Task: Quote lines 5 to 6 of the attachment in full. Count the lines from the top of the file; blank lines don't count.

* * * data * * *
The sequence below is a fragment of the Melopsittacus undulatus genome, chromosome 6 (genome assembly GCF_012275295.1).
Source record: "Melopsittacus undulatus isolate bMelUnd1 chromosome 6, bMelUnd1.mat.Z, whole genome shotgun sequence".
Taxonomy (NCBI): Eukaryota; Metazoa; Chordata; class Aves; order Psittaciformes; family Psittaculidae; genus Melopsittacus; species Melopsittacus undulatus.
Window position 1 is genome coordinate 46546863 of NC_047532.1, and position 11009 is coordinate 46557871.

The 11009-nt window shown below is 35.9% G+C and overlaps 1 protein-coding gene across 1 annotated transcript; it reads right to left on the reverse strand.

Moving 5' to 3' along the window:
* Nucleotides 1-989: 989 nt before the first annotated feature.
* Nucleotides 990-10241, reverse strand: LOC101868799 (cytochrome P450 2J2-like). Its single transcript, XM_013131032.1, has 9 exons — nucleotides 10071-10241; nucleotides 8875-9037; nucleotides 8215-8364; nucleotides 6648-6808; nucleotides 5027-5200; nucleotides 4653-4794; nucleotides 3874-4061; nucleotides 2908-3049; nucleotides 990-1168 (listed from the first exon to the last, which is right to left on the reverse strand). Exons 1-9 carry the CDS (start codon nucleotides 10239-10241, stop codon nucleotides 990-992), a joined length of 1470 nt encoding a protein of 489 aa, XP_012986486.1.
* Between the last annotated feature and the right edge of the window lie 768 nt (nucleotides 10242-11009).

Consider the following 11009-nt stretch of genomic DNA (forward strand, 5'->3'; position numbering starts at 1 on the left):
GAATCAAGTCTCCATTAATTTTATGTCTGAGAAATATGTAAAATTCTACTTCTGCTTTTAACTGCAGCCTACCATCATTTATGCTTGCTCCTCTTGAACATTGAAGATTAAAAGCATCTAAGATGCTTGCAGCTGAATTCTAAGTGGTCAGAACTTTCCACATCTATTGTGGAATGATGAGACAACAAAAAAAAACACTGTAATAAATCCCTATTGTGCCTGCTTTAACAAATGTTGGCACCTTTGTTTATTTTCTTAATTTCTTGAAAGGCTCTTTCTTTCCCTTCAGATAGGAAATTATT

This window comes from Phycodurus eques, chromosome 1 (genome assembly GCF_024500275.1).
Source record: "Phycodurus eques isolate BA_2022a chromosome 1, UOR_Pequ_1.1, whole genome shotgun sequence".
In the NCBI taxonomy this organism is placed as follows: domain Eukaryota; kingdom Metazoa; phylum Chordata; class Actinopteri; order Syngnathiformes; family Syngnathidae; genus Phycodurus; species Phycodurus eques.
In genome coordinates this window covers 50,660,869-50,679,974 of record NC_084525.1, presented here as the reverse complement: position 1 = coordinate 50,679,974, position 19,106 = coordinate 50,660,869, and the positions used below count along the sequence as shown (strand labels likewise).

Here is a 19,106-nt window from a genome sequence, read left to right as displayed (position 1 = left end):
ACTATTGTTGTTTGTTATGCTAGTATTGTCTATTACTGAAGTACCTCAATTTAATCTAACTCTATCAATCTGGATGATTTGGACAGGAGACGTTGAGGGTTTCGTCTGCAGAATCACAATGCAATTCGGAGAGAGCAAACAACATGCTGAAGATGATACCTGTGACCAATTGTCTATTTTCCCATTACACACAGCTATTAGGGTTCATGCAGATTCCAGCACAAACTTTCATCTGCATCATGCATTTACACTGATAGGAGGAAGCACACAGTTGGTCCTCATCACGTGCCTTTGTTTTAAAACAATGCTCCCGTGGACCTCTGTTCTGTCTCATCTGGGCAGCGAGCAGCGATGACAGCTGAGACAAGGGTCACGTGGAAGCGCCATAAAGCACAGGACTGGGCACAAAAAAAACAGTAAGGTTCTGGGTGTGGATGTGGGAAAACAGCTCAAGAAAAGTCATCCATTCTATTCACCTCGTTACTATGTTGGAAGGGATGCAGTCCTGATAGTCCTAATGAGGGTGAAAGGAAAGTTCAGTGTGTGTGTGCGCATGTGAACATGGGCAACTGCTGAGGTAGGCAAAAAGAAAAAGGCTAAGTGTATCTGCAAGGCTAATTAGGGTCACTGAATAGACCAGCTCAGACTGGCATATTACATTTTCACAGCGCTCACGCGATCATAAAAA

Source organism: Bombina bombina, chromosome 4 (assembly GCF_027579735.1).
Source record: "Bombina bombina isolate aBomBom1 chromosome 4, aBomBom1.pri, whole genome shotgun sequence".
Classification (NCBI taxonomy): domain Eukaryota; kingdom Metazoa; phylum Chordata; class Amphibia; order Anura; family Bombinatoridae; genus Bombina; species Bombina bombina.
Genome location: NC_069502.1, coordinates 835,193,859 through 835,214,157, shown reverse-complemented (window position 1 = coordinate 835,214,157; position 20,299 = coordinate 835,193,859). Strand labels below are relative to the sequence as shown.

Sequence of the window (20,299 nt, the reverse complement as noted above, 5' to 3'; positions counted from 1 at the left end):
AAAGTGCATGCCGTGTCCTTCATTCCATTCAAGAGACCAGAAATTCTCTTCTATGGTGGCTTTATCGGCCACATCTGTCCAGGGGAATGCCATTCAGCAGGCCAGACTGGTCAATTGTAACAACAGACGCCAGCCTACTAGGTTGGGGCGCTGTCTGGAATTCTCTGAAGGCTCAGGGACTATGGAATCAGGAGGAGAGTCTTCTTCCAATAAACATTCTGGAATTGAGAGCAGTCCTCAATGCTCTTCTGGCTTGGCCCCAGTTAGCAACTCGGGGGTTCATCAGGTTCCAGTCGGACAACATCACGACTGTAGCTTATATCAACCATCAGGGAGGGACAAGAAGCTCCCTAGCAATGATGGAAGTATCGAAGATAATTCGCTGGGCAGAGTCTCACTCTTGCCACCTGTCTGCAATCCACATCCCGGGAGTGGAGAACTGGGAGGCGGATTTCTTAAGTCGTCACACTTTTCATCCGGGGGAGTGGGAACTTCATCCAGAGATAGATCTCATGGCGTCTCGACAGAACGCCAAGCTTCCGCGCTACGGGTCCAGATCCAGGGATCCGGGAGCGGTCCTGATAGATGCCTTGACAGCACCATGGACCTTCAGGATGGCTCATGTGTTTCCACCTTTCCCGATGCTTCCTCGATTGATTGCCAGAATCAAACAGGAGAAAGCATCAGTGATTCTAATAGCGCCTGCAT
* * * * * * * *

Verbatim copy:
The 11009-nt window shown below is 35.9% G+C and overlaps 1 protein-coding gene across 1 annotated transcript; it reads right to left on the reverse strand.

Moving 5' to 3' along the window: